IMAC-PRO was a technology project funded by the European Commission. Several European industrial partners and Universities worked together in the field of aerospace stiffener profiles made of fibre reinforced plastics (CFRP). Main focus was a high volume production to realise the increasing demand for future aircraft parts. The developed technologies should also offer a high potential for cost effective production.
The technological objective of IMAC-PRO was the development of a complete integrated process chain for the cost effective serial production of optimised CFRP stiffener profiles (e.g. frames, stringer, struts, floor beams, drive shafts) for all kinds of aircrafts (passenger planes, helicopters, fighters) based on textile technologies in combination with advanced injection and curing technologies.
Profiles are one of the most important structural components in aerospace as well as for many applications in ground transport, marine and mechanical engineering. Together with the skin they form lightweight structures with high stiffness and strength and additional functionality (for example aerodynamic shape). Various other profiles are used to build the inner structure of an aircraft fuselage. PAX floor cross beams and longitudinal beams, partly with integrated seat rails and the z-struts, used to support the floor grid, can be mentioned as representatives of profiles which are necessary in a very high quantity.
Therefore, the optimised design and cost effective manufacturing of profiles is of very high interest, which will significantly grow in the future due to the rapidly growing aircraft market and the demand for lightweight designs to improve the ecological compatibility of planes and helicopters with respect to a reduction of aircraft production and development costs.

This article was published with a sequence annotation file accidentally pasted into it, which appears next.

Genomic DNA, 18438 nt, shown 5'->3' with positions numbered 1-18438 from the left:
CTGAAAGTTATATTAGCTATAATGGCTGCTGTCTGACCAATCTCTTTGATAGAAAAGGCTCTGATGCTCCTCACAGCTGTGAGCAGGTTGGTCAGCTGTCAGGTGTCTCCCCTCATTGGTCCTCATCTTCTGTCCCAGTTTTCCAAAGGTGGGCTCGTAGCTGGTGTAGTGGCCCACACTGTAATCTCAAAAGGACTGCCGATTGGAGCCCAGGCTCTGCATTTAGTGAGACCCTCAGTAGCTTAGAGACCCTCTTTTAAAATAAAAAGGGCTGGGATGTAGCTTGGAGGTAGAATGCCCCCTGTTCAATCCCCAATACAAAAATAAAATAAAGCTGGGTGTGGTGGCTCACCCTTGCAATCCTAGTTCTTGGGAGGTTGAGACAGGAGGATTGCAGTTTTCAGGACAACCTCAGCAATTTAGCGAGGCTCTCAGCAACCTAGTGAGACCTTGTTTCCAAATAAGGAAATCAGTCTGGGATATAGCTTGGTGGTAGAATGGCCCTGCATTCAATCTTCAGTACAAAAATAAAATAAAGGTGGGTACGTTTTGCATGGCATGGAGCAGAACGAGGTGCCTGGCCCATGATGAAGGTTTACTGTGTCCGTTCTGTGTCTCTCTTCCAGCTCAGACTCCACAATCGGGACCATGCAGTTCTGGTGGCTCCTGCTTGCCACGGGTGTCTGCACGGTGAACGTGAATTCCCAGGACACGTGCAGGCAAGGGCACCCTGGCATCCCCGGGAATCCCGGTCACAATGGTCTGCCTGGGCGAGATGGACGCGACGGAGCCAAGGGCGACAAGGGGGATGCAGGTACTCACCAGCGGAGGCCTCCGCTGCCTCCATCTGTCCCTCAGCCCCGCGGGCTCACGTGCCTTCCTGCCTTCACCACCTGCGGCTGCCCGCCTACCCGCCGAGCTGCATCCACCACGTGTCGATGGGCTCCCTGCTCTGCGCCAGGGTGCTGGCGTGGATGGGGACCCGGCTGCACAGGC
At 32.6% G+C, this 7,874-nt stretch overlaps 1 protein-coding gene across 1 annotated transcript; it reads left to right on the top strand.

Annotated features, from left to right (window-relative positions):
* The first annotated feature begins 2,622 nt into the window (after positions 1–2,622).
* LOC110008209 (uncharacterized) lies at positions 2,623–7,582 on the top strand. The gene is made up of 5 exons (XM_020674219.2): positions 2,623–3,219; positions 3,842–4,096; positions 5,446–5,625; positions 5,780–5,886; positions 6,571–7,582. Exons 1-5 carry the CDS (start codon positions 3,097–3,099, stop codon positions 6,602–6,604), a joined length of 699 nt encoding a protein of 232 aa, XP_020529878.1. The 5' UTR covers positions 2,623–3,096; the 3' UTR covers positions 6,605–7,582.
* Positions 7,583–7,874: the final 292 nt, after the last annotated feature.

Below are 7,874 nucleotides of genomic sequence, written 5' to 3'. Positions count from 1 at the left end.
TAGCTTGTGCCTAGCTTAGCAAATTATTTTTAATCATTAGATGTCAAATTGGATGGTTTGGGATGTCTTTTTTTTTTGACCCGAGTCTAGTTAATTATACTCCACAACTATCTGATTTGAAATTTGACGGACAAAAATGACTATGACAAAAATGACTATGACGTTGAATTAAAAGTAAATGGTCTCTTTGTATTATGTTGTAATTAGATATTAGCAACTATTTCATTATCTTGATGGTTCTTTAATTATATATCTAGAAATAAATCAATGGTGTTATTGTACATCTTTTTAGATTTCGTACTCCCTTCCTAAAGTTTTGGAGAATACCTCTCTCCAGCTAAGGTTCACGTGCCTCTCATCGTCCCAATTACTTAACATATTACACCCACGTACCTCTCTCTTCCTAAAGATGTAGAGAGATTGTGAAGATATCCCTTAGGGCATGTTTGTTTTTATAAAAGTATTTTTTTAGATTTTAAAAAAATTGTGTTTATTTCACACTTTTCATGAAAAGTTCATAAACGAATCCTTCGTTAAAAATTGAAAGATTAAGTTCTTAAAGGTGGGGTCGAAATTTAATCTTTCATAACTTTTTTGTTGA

The project consists of a management work package and six technically oriented work packages. The project structure derives from technical aspects and summarises common tasks like the development of preforming, high volume production, curing and testing. The order of the work packages is mainly chronological, because most of the development steps need input from previous tasks.
The project addressed different types of aircraft stiffener profiles. The common characteristic of these parts was a very huge length in comparison to dimensions of the cross section. They can be divided into two main categories due to the significant impact on the manufacturing technology necessary for the production:
- Massive profiles like floor beams and frames with edge dimensions in the range of 50 to 400 mm and wall thicknesses from 0.5 to 8 mm. These profile types have the additional challenge that their cross section shape and their wall thicknesses may change along the profile continuously or periodically;
- Stringer profiles with relative small cross section dimensions in the range of 50 mm, no changing of the cross section, but partly single or double curved and of even greater length up to 30m.
For the profile type 1, the braiding technology was the baseline for preform production. Profile type 2 were addressed with hot pressing and the Fibre Patch Preforming (FPP). The development of the preform technologies were merged in the WP3 'Development of preform technologies'.
The composition of almost all major WPs follows the same logic. The WPs always cover the two main categories of profiles, but they distinguish in detail between the technologies for their production.
The IMAC-PRO project has developed an integrated process chain for cost effective serial production of optimised fibre reinforced plastic stiffener profiles like frames and struts. These stiffener profiles can be used in all kinds of aircrafts: planes, helicopters, fighter planes. The profiles are based on textile technologies combined with advanced injection and curing technologies.
Development of novel profiles that are lightweight, and have a high stiffness and strength.
Stiffness profiles are one of the most important structural components. Not only in aerospace but also in ground transport, marine, mechanical engineering, etc.
Profiles combined with the vehicle's skin, form lightweight structures that have high stiffness and strength. Design optimisation and cost effective manufacturing of profiles is therefore of very high interest, due to the rapidly growing market and demand for lightweight designs with high stiffness and strength.
Innovating for the future (technology and behaviour): Promoting more sustainable development